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Air Canada, WestJet, among most delayed North American airlines in 2022: Report


A new report from Cirium Aviation Analytics found that Canada's two largest airlines faced plenty of delays in 2022.

The report looked at the 10 largest airlines in Canada and the United States, and it found that Air Canada ranked dead last, with about 55.6 per cent of its roughly 143,000 flights as of mid-December arriving on time.

For WestJet, about 60.7 per cent of its roughly 89,000 flights were on-time, which ranks ninth on the list.

Cirium says top-ranked Delta Air Lines had on-time arrivals for about 84 per cent of its 960,000 flights.

The data used in the report does not include the past week or so when hundreds of flights across the country were cancelled, primarily because of extreme winter weather.

"When looking at on-time performance, it is important to recognize the multitude of factors that contributed to the punctuality of Canadians airlines throughout 2022 as a result of the Canadian operating environment, such as challenging winter climates and the entire aviation ecosystem as our industry worked towards recovery," said a WestJet spokesperson in a statement to CTV News.

"While we worked closely with our airport partners, third-party providers and the federal government to mitigate challenges, compounding delays and disruptions across our industry were prevalent as a result of ongoing challenges, including third-party staffing shortages, airport construction, CATSA and CBSA processing and staffing which significantly impacted arrival and departure times."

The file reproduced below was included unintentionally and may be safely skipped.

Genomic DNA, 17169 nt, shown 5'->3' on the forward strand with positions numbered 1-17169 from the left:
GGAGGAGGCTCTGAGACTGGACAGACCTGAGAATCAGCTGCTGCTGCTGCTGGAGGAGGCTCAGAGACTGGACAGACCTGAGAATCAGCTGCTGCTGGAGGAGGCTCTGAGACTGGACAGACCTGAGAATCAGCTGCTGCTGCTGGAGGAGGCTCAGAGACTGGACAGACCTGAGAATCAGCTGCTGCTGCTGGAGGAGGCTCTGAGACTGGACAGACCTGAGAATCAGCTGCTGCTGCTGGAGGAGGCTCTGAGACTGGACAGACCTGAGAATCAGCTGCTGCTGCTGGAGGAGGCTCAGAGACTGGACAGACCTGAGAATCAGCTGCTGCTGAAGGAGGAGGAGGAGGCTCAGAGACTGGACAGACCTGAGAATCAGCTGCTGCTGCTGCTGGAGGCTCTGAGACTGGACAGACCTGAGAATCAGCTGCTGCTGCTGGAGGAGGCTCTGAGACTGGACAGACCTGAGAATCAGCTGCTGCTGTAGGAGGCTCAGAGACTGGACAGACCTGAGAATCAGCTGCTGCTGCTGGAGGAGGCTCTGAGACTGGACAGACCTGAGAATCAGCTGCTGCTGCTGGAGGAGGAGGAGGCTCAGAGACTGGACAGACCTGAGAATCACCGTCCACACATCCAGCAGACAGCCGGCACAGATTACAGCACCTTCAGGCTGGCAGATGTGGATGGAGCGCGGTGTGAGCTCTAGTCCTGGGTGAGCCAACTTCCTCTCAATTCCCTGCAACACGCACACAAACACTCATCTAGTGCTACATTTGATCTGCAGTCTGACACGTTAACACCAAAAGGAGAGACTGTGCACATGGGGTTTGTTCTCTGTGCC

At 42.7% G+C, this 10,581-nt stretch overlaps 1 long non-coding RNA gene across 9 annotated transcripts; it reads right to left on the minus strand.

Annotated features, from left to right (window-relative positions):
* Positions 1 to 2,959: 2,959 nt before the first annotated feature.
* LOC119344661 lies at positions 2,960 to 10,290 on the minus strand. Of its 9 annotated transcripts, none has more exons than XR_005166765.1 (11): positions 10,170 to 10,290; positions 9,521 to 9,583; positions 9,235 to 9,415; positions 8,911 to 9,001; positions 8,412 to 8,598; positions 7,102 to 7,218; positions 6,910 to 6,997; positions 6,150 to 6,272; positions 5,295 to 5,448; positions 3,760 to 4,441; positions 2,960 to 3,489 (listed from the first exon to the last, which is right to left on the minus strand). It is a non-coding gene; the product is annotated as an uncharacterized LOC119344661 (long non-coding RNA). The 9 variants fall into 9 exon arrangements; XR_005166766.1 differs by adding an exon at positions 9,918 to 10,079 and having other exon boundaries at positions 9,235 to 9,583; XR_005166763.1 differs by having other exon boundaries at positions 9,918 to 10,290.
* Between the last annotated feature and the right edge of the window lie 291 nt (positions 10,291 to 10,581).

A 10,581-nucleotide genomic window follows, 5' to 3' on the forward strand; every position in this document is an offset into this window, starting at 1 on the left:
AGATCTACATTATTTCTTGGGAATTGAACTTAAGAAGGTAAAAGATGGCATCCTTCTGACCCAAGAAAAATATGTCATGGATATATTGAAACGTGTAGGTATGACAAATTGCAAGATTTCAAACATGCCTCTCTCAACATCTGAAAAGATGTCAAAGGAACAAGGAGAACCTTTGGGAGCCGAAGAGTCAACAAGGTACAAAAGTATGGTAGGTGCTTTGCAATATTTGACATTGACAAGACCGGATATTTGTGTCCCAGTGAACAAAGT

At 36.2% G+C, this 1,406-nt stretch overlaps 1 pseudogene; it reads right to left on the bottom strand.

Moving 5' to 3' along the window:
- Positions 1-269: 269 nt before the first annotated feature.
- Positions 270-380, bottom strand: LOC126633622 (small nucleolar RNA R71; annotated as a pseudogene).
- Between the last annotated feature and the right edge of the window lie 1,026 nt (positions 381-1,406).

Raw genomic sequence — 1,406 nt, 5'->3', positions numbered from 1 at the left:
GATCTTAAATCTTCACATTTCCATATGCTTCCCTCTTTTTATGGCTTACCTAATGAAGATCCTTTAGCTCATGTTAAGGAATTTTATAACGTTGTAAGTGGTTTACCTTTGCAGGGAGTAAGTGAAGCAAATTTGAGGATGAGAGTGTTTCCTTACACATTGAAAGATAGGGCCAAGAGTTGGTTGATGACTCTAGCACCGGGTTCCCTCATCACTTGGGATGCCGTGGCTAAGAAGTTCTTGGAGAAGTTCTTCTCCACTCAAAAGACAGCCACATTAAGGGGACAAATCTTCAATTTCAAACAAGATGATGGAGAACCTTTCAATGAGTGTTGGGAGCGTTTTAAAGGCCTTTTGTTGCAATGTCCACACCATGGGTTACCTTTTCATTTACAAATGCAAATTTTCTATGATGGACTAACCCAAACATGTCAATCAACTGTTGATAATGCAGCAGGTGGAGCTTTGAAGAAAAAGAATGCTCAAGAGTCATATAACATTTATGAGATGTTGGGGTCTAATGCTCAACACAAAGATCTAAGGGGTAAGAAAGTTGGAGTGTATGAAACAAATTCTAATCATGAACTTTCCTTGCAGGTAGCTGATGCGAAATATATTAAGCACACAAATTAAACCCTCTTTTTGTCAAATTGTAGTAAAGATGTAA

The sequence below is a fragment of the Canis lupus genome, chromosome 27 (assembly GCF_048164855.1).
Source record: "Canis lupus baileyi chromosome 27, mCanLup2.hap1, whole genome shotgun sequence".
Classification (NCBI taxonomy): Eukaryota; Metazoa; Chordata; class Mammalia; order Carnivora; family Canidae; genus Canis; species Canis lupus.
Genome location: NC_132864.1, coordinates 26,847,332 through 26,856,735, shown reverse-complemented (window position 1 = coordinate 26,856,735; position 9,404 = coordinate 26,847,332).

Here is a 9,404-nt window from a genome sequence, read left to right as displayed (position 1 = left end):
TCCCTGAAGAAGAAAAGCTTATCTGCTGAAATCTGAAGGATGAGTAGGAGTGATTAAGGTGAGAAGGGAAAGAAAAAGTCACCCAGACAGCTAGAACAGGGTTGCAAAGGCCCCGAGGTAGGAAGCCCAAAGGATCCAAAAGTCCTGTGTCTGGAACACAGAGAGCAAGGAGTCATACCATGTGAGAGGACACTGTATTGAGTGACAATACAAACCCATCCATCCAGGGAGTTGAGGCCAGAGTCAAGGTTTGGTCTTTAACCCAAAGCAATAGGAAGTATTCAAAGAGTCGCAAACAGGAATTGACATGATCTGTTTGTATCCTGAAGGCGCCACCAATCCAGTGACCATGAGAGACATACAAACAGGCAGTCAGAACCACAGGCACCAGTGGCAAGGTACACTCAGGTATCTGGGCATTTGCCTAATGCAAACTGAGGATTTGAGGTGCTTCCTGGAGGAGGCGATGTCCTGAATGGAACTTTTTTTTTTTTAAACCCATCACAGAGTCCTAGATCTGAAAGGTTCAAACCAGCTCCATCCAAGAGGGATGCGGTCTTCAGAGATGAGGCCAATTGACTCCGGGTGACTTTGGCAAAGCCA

Air Canada highlighted similar issues facing Canada's air travel industry.

Regardless of the reason, the reality is that delays have become increasingly more common throughout 2022 for Canada's air travel industry.

As many travellers seek compensation for cancelled flights, lengthy delays, or lost luggage, one air passenger rights advocate says it's essential for people to be persistent.

"The challenge for passengers is that the airlines love to claim that everything is due to weather, or due to maintenance issues, or something that they always say 'oh it's not me, it's them. It's some third-party,' to make it look like they owe nothing to passengers," said Dr. Gabor Lukacs, founder and president of Air Passenger Rights.

Lukacs added that when it comes to compensation, airlines aren't always the most helpful or transparent with customers, and government officials need to improve the legal framework meant to hold the airlines accountable.

"Airlines really have a vested financial interest in not providing accurate information to passengers,"

"The ultimate responsibility for what we are seeing is not on the airlines. The airlines are just taking advantage of the current regulatory environment, and they are doing their best to optimize profit. If Canadians firmly believe that airlines have to act differently, the laws and the enforcement model have to change so that it will not be profitable to disobey the law."

The full report from Cirium Aviation Analytics will be released on Tuesday, giving people an idea of where Canada's two major airlines rank globally regarding flight delays.

With files from The Canadian Press Top Stories

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